Today’s Conundrum

The old Chinese proverb has come to pass – we live in challenging times! I find myself pondering the plight of children arriving to this country from dangerous homelands. It is strangely like Joseph taking Mary and the baby Jesus to Egypt to escape Herod. Among all those screaming NIMBY (Not In My Back Yard), a few other voices are beginning to be heard. I thought of the Orphans Train that took children from New York to the Mid-West in the late 19th and early 20th century. A few people are viewing this as an opportunity to do a charitable, loving, and honorable work. There are people spending time and energy of finding a solution rather than trying to prevent the problem. Trying to stop the tide of migration is similar to trying to stop the tide of the oceans. “Time and Tide Wait for No One” said Geoffrey Chaucer. (The rest of his poem speaks volumes.)

I remember a political cartoon by Herb Block of the Washington Post. It was during the turbulent 1960’s and school desegregation in Little Rock and many other cities. He depicted an angry crowd surrounding a child on the way to school. His caption read “And a little child shall lead them.” I wonder where the current children will lead us. Biblical texts abound: “Suffer the little children to come unto me and forbid them not for of such is the kingdom of heaven;” “In as much as you have done this unto one of the least of these my brethren, you have done it unto me;”and “If anyone causes these little ones to stumble, it would be better that a mill stone be hung around his neck and he be thrown into the sea.” That is just for starters.

Then there is the tragedy of a Russian missile fired by rebel Ukrainians at the civilian Malaysian 777 plane. Among the nearly 300 people killed were the top AIDS scientists in the world. Senator McCann offered his usual response – that we should have sent sophisticated weapons to the people of the Ukraine. Can he get through his head that not everything has a military solution? I seem to remember that McCann also wants us to come to the aid of Syria, although that aid could easily fall into the hands of the tyrannous president. Should we also get actively involved with Hamas and Israel? (The Palestinians are collateral damage and not so innocent bystanders.) How many wars does he want notched on his belt? His credibility is approaching that of Sarah Palin.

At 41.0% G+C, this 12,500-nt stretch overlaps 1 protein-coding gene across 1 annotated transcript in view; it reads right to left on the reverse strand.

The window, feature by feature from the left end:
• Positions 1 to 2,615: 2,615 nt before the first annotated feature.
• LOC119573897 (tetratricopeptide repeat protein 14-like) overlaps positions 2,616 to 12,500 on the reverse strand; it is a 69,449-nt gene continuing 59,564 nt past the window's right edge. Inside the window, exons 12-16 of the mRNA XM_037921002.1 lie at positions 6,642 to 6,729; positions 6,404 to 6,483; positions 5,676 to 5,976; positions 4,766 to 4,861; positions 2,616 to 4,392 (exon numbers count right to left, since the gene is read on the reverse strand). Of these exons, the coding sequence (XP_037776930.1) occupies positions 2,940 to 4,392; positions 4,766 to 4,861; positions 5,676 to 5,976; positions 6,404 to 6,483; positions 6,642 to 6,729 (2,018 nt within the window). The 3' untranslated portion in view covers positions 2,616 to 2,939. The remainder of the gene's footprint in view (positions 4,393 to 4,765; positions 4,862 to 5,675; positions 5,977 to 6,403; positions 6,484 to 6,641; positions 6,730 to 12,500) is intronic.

I am slowly making my way through Brother Emmanuel of Taize’s “A Love Imperfectly Known.” Early in his book he tackles the ancient question of an all powerful and all loving God that appear to be at odds with him/her self. His position is that a truly loving God does not require lock step obedience but instead wants the creation free. If we truly love someone, we want their freedom, not their servitude. That freedom allows people to do hideous things. However, to be truly grounded in love might well lead us to oppose the enslavement of others. Brother Emmanuel also says that people who do not believe or who have rejected the love of God do so as a result of incorrect messages about God, well-meaning or not.

There is a story from Appalachia that pops into my mind. A lad was swimming on Sunday and dove into water he did not know. He struck his head on stone, breaking his neck and killing him. At the funeral the well-meaning preacher proclaimed that God killed the boy and that the boy was in Hell for swimming on Sunday. (That is a message that could leave many people with an anti-God message!) His father, a prominent man in the community, left the church and started his own – “The No Hell Baptist Church.” (God does not seem to want the death of a sinner!)

As we try to live faithfully in our “interesting times,” we do well not to react to the tragedy of evil by limiting the freedom of ourselves or of others. Personally, I think the “Freedom Act” is an example of this type of reaction. It should be re-named “The Un-Freedom Act.”

We slowly make our way through our tangled time and the question remains – where will these children lead us? Can we learn to wage love rather than war? Can we see the futility of stopping the problem rather than discovering the new reality? I truly believe these are faith issues and not merely political ones.

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